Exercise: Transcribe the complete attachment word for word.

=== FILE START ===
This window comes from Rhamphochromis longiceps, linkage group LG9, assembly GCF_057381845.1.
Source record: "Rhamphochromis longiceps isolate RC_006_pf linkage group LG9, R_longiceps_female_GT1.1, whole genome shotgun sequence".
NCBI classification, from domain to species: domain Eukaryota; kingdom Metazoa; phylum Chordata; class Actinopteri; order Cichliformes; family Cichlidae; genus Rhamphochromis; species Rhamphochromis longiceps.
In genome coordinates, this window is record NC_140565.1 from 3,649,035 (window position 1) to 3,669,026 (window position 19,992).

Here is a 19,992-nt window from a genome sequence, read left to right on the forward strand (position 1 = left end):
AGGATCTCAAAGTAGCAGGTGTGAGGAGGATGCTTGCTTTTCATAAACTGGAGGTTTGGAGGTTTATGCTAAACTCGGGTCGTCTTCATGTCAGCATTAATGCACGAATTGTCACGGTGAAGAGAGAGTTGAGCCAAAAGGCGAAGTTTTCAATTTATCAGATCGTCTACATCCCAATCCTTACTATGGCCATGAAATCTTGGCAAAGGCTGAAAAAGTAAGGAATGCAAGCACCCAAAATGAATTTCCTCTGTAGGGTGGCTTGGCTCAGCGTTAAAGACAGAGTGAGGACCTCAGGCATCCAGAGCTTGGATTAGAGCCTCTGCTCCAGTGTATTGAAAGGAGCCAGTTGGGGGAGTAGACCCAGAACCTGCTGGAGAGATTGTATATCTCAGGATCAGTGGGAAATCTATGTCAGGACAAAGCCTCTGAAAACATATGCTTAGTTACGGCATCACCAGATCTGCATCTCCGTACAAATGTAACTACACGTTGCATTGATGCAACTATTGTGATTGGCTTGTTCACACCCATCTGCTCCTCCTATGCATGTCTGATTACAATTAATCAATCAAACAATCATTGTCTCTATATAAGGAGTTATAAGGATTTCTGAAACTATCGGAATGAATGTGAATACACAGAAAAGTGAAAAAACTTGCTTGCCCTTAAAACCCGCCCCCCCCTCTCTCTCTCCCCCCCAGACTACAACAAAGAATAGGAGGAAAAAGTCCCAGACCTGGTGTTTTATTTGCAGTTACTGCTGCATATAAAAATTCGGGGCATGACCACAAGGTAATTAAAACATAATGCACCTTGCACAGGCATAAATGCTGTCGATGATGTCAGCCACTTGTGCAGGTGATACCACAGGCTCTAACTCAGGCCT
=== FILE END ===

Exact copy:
This window comes from Rhamphochromis longiceps, linkage group LG9, assembly GCF_057381845.1.
Source record: "Rhamphochromis longiceps isolate RC_006_pf linkage group LG9, R_longiceps_female_GT1.1, whole genome shotgun sequence".
NCBI classification, from domain to species: domain Eukaryota; kingdom Metazoa; phylum Chordata; class Actinopteri; order Cichliformes; family Cichlidae; genus Rhamphochromis; species Rhamphochromis longiceps.
In genome coordinates, this window is record NC_140565.1 from 3,649,035 (window position 1) to 3,669,026 (window position 19,992).

Here is a 19,992-nt window from a genome sequence, read left to right on the forward strand (position 1 = left end):
AGGATCTCAAAGTAGCAGGTGTGAGGAGGATGCTTGCTTTTCATAAACTGGAGGTTTGGAGGTTTATGCTAAACTCGGGTCGTCTTCATGTCAGCATTAATGCACGAATTGTCACGGTGAAGAGAGAGTTGAGCCAAAAGGCGAAGTTTTCAATTTATCAGATCGTCTACATCCCAATCCTTACTATGGCCATGAAATCTTGGCAAAGGCTGAAAAAGTAAGGAATGCAAGCACCCAAAATGAATTTCCTCTGTAGGGTGGCTTGGCTCAGCGTTAAAGACAGAGTGAGGACCTCAGGCATCCAGAGCTTGGATTAGAGCCTCTGCTCCAGTGTATTGAAAGGAGCCAGTTGGGGGAGTAGACCCAGAACCTGCTGGAGAGATTGTATATCTCAGGATCAGTGGGAAATCTATGTCAGGACAAAGCCTCTGAAAACATATGCTTAGTTACGGCATCACCAGATCTGCATCTCCGTACAAATGTAACTACACGTTGCATTGATGCAACTATTGTGATTGGCTTGTTCACACCCATCTGCTCCTCCTATGCATGTCTGATTACAATTAATCAATCAAACAATCATTGTCTCTATATAAGGAGTTATAAGGATTTCTGAAACTATCGGAATGAATGTGAATACACAGAAAAGTGAAAAAACTTGCTTGCCCTTAAAACCCGCCCCCCCCTCTCTCTCTCCCCCCCAGACTACAACAAAGAATAGGAGGAAAAAGTCCCAGACCTGGTGTTTTATTTGCAGTTACTGCTGCATATAAAAATTCGGGGCATGACCACAAGGTAATTAAAACATAATGCACCTTGCACAGGCATAAATGCTGTCGATGATGTCAGCCACTTGTGCAGGTGATACCACAGGCTCTAACTCAGGCCT